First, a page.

last updated 20/10/2014

BETULA ermanii 'Blush' 
This very fine selection has distinct pink to orange peeling bark and rich deep yellow autumn colour.

BETULA ermanii 'Fincham Cream'
A lovely selection with the typical exfoliating bark and graceful habit of the group. This one reveals a lovely creamy bark as the older layers peel away. We have chosen this one to plant out in a couple of groups which I am sure will look spectacular as they mature. 

BETULA ermanii 'Forrest Blush'
I have previously listed this under B. utilis, but it seems that it has now been moved into B. ermanii. Visually it doesn't sit perfectly with either species, which accounts for the confusion. Renowned plant hunter George Forrest originally introduced this pretty small tree which develops a satiny white bark, flushed with pink. The leaves are small and glossy and noticeably ribbed, whilst showy catkins are freely produced in spring. Free branching from low down, this distinctive selection is fast becoming one of my favourites.

BETULA ermanii 'Grayswood Hill'
This very fine selection, originally obtained from the Savill Gardens at Windsor, has distinct pink to orange peeling bark and rich deep yellow autumn colour.

BETULA ermanii 'Hakkoda Orange'
Originally collected on Mount Hakkoda, northern Honshu, Japan; this selection reveals noticeably more orange bark, and this colouring is reflected in the autumn foliage too. A vigorous grower.

BETULA ermanii 'Mount Apoi'

See B. apoiensis 'Mount Apoi'

BETULA ermanii 'Mount Zao'
Selected at Stone Lane Gardens, this cultivar is quite unique. A greater amount of purple in the bark, coupled with prominent horizontal bands of lenticels creates a dramatic striped appearance to the bark.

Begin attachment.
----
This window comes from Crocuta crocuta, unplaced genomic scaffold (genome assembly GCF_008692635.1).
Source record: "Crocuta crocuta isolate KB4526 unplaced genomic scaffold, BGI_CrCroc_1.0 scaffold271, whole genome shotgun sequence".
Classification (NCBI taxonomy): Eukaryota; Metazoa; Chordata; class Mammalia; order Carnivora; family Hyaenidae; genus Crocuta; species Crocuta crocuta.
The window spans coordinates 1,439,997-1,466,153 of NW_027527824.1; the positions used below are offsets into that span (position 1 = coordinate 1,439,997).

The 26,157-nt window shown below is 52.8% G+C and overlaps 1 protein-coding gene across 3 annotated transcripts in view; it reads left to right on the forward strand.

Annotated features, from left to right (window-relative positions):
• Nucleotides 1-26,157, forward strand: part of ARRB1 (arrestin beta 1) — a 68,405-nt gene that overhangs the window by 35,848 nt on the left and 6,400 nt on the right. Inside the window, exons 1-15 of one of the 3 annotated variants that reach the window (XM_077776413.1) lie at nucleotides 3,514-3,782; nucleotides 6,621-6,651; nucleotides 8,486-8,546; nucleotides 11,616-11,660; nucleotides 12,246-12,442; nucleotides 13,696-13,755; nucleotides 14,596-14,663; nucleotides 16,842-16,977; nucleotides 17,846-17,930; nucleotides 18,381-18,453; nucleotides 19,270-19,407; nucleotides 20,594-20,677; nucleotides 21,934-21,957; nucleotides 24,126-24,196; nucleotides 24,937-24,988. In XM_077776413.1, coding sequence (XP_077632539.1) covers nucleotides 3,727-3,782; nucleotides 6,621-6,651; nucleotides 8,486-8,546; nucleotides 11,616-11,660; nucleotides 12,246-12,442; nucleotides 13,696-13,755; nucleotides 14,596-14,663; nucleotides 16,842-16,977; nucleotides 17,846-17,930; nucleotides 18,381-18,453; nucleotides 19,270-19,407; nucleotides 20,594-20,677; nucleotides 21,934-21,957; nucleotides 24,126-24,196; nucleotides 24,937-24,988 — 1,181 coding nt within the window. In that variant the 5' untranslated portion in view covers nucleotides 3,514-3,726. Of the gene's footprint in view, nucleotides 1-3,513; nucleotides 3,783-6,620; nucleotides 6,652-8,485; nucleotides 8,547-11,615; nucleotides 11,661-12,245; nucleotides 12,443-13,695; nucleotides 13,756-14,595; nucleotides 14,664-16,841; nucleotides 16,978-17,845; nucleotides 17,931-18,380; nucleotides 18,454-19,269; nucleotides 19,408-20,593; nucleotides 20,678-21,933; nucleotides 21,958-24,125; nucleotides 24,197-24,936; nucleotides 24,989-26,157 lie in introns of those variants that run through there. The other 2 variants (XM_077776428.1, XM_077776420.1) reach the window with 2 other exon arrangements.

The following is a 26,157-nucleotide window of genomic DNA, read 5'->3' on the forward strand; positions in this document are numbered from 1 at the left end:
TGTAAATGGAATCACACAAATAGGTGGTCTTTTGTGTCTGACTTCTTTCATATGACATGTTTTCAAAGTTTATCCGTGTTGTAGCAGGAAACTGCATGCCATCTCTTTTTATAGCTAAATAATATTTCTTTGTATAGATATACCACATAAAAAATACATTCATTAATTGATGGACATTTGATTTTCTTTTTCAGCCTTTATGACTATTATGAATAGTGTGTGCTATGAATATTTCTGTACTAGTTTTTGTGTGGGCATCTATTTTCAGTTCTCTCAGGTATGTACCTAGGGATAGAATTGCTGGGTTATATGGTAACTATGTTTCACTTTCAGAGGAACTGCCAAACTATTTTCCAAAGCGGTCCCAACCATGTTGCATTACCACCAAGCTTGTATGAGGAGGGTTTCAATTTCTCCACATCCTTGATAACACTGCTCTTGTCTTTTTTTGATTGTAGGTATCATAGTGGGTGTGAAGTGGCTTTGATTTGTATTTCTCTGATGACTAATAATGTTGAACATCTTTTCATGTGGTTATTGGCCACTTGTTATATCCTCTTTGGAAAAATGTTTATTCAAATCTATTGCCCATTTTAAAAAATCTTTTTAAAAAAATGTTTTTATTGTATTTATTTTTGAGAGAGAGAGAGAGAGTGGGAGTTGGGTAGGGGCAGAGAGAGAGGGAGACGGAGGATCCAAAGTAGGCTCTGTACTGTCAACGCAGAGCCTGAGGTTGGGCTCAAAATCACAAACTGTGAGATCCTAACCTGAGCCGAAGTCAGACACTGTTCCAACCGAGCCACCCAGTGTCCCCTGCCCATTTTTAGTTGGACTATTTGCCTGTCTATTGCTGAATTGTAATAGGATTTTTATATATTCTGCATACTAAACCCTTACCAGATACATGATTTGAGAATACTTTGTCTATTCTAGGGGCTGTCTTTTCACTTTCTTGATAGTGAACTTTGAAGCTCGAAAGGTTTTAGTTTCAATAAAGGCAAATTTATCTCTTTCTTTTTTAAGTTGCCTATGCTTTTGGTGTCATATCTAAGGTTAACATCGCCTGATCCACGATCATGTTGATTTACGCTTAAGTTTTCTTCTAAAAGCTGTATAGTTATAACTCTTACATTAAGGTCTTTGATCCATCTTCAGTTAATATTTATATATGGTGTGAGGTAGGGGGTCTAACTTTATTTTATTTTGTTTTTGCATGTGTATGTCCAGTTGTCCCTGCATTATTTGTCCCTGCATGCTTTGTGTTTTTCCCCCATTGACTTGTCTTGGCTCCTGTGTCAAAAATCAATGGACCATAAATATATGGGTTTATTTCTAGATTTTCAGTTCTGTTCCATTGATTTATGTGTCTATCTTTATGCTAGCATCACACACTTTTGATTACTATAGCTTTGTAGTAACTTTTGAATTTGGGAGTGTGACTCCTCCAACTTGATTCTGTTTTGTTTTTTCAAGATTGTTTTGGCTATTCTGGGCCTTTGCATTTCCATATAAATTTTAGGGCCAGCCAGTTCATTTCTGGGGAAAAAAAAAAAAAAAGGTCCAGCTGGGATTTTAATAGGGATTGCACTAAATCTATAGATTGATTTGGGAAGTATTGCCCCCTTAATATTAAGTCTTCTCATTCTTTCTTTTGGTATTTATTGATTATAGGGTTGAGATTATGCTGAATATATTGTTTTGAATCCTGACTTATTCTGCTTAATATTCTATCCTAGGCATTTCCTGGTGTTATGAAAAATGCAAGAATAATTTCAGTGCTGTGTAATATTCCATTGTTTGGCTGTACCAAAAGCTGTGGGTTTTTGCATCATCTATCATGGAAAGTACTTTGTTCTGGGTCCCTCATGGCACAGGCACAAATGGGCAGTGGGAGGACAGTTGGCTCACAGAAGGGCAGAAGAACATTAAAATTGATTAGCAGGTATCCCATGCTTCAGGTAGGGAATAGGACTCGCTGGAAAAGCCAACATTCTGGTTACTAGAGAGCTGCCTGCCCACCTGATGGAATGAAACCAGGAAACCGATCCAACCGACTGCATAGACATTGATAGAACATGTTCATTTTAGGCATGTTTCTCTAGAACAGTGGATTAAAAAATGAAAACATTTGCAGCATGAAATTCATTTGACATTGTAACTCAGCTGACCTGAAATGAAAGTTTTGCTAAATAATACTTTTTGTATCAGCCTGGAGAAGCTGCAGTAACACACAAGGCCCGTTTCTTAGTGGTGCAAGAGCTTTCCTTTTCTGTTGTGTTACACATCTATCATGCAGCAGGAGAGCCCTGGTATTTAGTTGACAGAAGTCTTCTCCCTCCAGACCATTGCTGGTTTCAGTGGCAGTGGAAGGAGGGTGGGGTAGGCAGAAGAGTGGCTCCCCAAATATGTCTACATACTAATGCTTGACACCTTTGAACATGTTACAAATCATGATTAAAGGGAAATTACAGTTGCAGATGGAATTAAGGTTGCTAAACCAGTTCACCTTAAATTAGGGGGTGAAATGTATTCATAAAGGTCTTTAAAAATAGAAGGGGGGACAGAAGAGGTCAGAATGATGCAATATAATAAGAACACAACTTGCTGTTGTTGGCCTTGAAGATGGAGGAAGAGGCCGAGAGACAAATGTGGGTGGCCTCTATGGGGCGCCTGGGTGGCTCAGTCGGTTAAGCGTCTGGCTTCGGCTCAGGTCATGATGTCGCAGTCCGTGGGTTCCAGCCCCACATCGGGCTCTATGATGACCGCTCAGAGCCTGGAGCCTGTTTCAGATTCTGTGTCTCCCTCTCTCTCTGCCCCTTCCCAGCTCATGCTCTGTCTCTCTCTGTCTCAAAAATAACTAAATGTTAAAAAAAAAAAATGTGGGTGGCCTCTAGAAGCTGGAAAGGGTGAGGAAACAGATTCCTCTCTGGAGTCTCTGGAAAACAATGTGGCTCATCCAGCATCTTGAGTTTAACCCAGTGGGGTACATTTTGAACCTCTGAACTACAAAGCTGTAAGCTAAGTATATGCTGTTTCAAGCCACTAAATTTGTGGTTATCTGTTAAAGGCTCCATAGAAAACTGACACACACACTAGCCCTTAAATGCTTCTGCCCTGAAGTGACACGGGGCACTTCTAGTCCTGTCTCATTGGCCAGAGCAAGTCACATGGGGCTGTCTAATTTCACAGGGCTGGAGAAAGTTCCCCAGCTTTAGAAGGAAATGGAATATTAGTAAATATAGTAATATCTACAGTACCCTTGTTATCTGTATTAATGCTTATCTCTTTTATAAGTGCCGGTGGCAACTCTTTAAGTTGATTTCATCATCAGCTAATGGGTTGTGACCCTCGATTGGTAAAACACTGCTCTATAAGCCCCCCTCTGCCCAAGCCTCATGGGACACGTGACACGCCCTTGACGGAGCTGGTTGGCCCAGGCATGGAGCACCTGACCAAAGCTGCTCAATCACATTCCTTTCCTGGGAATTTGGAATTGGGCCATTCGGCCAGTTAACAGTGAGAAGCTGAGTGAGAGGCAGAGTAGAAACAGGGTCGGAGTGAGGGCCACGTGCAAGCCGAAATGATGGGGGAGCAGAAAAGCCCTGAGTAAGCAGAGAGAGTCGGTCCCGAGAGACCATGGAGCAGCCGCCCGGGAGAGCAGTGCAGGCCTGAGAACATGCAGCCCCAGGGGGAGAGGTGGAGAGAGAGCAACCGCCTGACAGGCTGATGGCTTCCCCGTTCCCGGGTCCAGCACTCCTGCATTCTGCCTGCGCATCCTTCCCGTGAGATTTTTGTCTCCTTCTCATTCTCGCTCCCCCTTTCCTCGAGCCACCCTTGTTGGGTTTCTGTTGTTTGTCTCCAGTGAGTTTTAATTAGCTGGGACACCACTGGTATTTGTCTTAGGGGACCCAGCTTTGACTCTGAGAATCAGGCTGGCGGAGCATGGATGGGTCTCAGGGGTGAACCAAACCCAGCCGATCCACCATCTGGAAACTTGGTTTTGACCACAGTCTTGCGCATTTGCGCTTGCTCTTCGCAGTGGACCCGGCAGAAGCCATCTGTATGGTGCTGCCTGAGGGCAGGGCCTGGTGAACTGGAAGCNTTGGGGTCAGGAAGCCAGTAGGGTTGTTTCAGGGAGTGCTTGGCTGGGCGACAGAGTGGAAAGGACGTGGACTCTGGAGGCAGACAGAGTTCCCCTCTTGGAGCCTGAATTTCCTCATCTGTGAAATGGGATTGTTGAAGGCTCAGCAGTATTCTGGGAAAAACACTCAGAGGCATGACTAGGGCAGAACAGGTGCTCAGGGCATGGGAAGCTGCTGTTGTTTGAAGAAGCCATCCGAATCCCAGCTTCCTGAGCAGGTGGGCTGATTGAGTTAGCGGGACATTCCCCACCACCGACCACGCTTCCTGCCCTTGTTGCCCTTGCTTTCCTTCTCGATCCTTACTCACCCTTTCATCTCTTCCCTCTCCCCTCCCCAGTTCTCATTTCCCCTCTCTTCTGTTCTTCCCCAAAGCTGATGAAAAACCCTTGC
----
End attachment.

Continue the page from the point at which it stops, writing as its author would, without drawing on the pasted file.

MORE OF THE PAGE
BETULA ermanii 'Pendula'
This lovely graceful tree is much less vigorous than most birch. Unlike some weeping cultivars, it produces a leader, and it is the side branches which weep. Lovely yellow autumn colours and sparkling creamy-white bark complete the display.

BETULA 'Fetisowii'
The pale tan bark is almost the colour of chamois leather, and is covered with a snowy bloom. Thought to be a wild hybrid, this is such a lovely tree and it has good vigour, usually growing larger than many ornamental birch. For me this is a wonderful alternative to the rather cold predictability of the classic whites; the bark peels differently. In fact I would describe this one as flaking rather than peeling.

BETULA globispica
An extremely rare but fast-growing species from central Japan with pink and white flaking bark and broad oval leaves.

BETULA 'Hergest'
Anyone who has visited Hergest Croft Gardens in Herefordshire will be familiar with this majestic tree. Although it occurred there as a self-sown seedling, it is assumed to be derived from B. albosinensis and is listed as a cultivar of that species by some authorities. Showy white lenticels sparkle against the light coppery-brown young wood. This then matures to a warm pinkish-cream, seeming to glow beneath wavy-edged, heart shaped leaves. Indeed the base of mature trees can appear surprisingly white.  

BETULA medwediewii 'Gold Bark'
The species hails from the harsh conditions of the Transcaucasus, so you know this one is going to be tough. Although likely to grow larger in the better conditions of cultivation than in the wild, this is still only ever a large shrub or small shrubby tree. It tends to be one of the more colourful birch species in the autumn, but the greatest asset of this cultivar is golden brown bark. Anything less like the archetypal white-barked birch would be hard to imagine!

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